- Nonfarm payrolls rose by 103,000 in March, well below economist expectations of 193,000, according to the Bureau of Labor Statistics.
- However, markets reacted little to the news as February’s number was revised higher and the longer-term trend of strong growth looked intact.
- Inflation also was of little worry as average hourly earnings rose at a 2.7 percent annualized pace.
Nonfarm payrolls rose 103,000 in March while the unemployment rate was 4.1 percent, falling well short of Wall Street expectations during a month where weather caused havoc on the jobs market, according to a Bureau of Labor Statistics report Friday.
Economists had been expecting a payrolls gain of 193,000 and the unemployment rate to decline one-tenth of a point to 4 percent. The monthly reading was a huge slip from the 326,000 reported in February.
A broader measure of unemployment that includes discouraged workers and those holding part-time positions for economic reasons — the underemployed — fell two-tenths of a point to 8 percent, its lowest reading in 11 years.
“If one were to only focus on this single month, the March employment report is on the disappointing side,” said Mark Hamrick, senior economic analyst at Bankrate.com. “Broader context is appropriate, however. The job market is widely regarded to be close to full employment. So, hiring gains should be slowing at this point in the expansion.”
In addition to the payrolls news, the closely watched average hourly earnings figure rose 0.3 percent, against estimates of 0.2 percent. The number equates to a healthy but not worrisome 2.7 percent rate on an annualized basis. The average work week was unchanged at 34.5 hours.
Stock market reaction to the report was muted, with major indexes lower largely on renewed worries over a U.S. trade war with China.
“Wage growth continues to inch higher but not enough to worry markets at this point,” said Quincy Krosby, chief market strategist at Prudential Financial. “As we move closer and closer towards full employment expectations are that headline employment should slow. This number reflects a continued reversion to the mean.”
Professional and business services led with 33,000 new jobs while manufacturing and health care added 22,000 new jobs apiece. Mining rose 9,000 while construction lost 15,000 positions and retail fell 4,000.
In addition to the weak March growth, January’s total was revised down from 239,000 to 176,000, though February got a boost from 313,000 to 326,000.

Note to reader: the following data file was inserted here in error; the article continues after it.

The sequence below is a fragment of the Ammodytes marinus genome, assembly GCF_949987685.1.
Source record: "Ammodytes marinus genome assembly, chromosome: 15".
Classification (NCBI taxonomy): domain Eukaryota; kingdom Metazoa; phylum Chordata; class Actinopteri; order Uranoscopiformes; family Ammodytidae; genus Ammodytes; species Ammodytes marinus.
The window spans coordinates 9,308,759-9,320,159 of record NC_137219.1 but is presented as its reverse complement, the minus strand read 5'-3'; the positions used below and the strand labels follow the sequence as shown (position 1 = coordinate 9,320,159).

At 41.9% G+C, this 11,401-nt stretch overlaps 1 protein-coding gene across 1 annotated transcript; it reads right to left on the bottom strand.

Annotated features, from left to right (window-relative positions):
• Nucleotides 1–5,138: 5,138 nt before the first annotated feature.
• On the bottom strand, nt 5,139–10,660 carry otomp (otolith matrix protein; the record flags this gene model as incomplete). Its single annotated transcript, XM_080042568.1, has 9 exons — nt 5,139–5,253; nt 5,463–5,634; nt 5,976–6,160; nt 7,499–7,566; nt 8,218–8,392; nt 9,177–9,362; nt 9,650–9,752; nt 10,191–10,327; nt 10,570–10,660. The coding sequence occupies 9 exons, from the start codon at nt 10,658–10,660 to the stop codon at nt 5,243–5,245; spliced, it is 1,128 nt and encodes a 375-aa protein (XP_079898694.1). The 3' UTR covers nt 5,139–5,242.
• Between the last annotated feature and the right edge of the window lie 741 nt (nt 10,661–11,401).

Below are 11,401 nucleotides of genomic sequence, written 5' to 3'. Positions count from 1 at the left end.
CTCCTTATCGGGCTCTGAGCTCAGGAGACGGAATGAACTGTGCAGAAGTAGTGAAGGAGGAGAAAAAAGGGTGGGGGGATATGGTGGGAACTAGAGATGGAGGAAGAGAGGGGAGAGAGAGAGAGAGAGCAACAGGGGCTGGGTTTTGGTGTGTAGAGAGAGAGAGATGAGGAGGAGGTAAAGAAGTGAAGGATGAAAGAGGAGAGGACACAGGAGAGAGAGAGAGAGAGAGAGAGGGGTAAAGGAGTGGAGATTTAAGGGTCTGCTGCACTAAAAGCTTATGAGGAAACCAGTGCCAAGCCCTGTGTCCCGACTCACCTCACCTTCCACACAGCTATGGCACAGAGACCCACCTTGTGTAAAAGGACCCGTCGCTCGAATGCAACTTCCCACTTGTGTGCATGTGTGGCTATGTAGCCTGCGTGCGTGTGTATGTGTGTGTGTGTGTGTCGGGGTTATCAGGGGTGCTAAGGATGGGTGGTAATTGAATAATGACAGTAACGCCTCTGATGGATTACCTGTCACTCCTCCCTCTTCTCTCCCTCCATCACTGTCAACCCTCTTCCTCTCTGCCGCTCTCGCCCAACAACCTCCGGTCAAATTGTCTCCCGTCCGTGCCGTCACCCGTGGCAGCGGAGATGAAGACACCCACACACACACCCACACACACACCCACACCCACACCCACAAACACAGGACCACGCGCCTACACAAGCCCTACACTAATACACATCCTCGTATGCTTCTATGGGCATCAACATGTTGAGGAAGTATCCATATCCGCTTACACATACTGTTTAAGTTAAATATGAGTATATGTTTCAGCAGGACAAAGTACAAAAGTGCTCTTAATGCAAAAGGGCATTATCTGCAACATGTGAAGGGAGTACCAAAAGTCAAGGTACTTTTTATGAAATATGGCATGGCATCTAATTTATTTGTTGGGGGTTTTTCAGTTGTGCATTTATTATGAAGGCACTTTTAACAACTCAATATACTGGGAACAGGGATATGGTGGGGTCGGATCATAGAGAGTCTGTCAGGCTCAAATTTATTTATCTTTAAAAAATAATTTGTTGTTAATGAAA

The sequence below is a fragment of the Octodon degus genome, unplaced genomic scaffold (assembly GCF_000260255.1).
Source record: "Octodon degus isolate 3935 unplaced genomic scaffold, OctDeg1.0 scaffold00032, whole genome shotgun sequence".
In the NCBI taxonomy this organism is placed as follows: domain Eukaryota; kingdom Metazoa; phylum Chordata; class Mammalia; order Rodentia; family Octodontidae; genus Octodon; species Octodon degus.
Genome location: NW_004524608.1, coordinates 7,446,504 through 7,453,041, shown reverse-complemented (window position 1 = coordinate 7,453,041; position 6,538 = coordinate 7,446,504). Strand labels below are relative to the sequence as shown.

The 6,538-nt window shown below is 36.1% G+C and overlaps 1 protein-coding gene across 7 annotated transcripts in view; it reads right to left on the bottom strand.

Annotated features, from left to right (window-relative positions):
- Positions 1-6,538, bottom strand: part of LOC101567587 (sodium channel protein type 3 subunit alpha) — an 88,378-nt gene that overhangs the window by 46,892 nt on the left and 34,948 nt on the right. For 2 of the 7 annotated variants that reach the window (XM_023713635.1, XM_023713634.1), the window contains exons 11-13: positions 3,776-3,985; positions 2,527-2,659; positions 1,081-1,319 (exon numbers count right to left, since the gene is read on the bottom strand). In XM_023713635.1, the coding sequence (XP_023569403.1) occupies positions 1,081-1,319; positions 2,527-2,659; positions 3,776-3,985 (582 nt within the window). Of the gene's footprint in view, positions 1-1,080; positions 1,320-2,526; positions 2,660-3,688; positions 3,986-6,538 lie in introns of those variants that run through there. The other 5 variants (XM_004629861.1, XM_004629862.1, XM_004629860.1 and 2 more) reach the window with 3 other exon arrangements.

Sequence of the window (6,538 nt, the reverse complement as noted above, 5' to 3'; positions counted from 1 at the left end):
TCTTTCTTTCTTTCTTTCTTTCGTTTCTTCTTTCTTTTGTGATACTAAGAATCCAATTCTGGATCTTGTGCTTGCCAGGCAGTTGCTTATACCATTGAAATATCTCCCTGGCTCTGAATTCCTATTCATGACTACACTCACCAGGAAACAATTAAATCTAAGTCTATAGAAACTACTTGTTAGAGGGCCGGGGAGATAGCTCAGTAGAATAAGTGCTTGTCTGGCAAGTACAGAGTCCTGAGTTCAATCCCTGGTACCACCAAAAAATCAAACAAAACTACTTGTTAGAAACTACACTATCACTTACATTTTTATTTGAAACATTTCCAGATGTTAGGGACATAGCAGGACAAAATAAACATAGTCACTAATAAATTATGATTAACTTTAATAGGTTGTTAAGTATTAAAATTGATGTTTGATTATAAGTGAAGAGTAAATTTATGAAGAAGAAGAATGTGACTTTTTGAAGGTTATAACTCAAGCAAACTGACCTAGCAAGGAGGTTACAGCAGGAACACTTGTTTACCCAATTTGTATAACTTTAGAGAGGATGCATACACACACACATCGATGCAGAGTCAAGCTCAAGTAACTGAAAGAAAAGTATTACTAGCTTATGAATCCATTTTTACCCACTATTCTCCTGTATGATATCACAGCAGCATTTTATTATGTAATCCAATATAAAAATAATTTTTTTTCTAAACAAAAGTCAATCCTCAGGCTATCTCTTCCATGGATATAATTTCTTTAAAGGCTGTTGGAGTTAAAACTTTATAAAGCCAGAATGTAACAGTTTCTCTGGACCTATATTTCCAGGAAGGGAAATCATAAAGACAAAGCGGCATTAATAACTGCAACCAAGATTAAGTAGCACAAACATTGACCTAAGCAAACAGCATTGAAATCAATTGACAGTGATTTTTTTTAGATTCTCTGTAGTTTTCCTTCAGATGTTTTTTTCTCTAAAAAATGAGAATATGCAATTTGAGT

The wide swings in monthly numbers “is a good illustration of the inherent volatility in the nonfarm payroll data,” said Paul Ashworth, chief U.S. economist at Capital Economics. “The March gain was the worst in six months. The February gain was the best in 2½ years.”
Job creation skewed heavily to part time, which rose by 310,000 while full-time positions fell by 311,000, according to the household survey.
The March government number differed strongly from an ADP/Moody’s Analytics reading earlier this week that showed private payrolls up by 241,000. The BLS report indicated that all but 1,000 of the new jobs came from the private sector.
“Weather disruptions played a key role in the weak reading,” said Beth Ann Bovino, U.S. chief economist at S&P Global Ratings. “One million jobs were disrupted because of weather in March. Translating that to payrolls means a lot of people weren’t counted.”
Weather distortions are common for March, which saw just 78,000 jobs added in 2015 and 73,000 in 2017. March 2009 also was the worst month for job losses during the Great Recession with a plunge of 802,000.
Labor force participation slipped to 62.9 percent as those considered not in the labor force jumped by 323,000 to 95.3 million.
The report comes amid a series of mixed signals for the economy.
Data earlier this week showed factory orders on the rise though spending is slowing. Consumer sentiment is at a 14-year high, but worries are percolating over a brewing trade war between the U.S. and China.
Federal Reserve policymakers watch the jobs number closely. The central bank is widely expected to hike its benchmark interest rate in June and at least once more before the end of the year. The Fed is keeping an especially close eye on wages for signs of inflation.